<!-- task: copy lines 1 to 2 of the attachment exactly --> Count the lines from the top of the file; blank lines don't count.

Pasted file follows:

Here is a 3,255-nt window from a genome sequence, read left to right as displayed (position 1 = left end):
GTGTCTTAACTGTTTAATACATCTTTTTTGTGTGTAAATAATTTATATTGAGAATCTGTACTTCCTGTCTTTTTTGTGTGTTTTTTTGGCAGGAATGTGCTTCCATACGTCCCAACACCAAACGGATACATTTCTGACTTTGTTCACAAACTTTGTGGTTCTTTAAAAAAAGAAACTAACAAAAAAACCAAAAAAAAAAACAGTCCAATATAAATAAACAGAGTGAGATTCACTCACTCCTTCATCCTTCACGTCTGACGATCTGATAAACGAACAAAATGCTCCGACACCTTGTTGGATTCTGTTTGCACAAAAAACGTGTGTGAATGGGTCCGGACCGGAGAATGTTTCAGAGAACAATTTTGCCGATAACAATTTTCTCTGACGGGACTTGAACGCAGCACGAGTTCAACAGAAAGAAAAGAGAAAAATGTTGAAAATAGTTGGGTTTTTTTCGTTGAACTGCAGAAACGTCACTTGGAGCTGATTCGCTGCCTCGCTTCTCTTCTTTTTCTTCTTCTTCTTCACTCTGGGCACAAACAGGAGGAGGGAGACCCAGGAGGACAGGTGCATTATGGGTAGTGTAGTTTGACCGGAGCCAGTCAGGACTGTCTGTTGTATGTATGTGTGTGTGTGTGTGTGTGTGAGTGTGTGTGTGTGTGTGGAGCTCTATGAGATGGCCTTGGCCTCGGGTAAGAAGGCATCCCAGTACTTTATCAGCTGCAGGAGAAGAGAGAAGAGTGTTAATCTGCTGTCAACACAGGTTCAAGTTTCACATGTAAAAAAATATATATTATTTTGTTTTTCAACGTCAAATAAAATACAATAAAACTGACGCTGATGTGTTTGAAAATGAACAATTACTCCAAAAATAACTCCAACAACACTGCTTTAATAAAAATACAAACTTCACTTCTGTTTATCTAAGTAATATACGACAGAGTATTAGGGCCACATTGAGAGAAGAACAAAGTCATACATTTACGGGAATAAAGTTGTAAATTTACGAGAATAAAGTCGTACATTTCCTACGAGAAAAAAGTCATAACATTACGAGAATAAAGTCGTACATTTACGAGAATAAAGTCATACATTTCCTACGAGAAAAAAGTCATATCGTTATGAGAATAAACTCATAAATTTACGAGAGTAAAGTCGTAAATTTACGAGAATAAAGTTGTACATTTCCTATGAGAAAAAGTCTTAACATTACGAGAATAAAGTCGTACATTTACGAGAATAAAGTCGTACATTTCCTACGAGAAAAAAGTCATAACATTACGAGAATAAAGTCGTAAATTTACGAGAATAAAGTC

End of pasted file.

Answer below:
Here is a 3,255-nt window from a genome sequence, read left to right as displayed (position 1 = left end):
GTGTCTTAACTGTTTAATACATCTTTTTTGTGTGTAAATAATTTATATTGAGAATCTGTACTTCCTGTCTTTTTTGTGTGTTTTTTTGGCAGGAATGTGCTTCCATACGTCCCAACACCAAACGGATACATTTCTGACTTTGTTCACAAACTTTGTGGTTCTTTAAAAAAAGAAACTAACAAAAAAACCAAAAAAAAAAACAGTCCAATATAAATAAACAGAGTGAGATTCACTCACTCCTTCATCCTTCACGTCTGACGATCTGATAAACGAACAAAATGCTCCGACACCTTGTTGGATTCTGTTTGCACAAAAAACGTGTGTGAATGGGTCCGGACCGGAGAATGTTTCAGAGAACAATTTTGCCGATAACAATTTTCTCTGACGGGACTTGAACGCAGCACGAGTTCAACAGAAAGAAAAGAGAAAAATGTTGAAAATAGTTGGGTTTTTTTCGTTGAACTGCAGAAACGTCACTTGGAGCTGATTCGCTGCCTCGCTTCTCTTCTTTTTCTTCTTCTTCTTCACTCTGGGCACAAACAGGAGGAGGGAGACCCAGGAGGACAGGTGCATTATGGGTAGTGTAGTTTGACCGGAGCCAGTCAGGACTGTCTGTTGTATGTATGTGTGTGTGTGTGTGTGTGTGAGTGTGTGTGTGTGTGTGGAGCTCTATGAGATGGCCTTGGCCTCGGGTAAGAAGGCATCCCAGTACTTTATCAGCTGCAGGAGAAGAGAGAAGAGTGTTAATCTGCTGTCAACACAGGTTCAAGTTTCACATGTAAAAAAATATATATTATTTTGTTTTTCAACGTCAAATAAAATACAATAAAACTGACGCTGATGTGTTTGAAAATGAACAATTACTCCAAAAATAACTCCAACAACACTGCTTTAATAAAAATACAAACTTCACTTCTGTTTATCTAAGTAATATACGACAGAGTATTAGGGCCACATTGAGAGAAGAACAAAGTCATACATTTACGGGAATAAAGTTGTAAATTTACGAGAATAAAGTCGTACATTTCCTACGAGAAAAAAGTCATAACATTACGAGAATAAAGTCGTACATTTACGAGAATAAAGTCATACATTTCCTACGAGAAAAAAGTCATATCGTTATGAGAATAAACTCATAAATTTACGAGAGTAAAGTCGTAAATTTACGAGAATAAAGTTGTACATTTCCTATGAGAAAAAGTCTTAACATTACGAGAATAAAGTCGTACATTTACGAGAATAAAGTCGTACATTTCCTACGAGAAAAAAGTCATAACATTACGAGAATAAAGTCGTAAATTTACGAGAATAAAGTC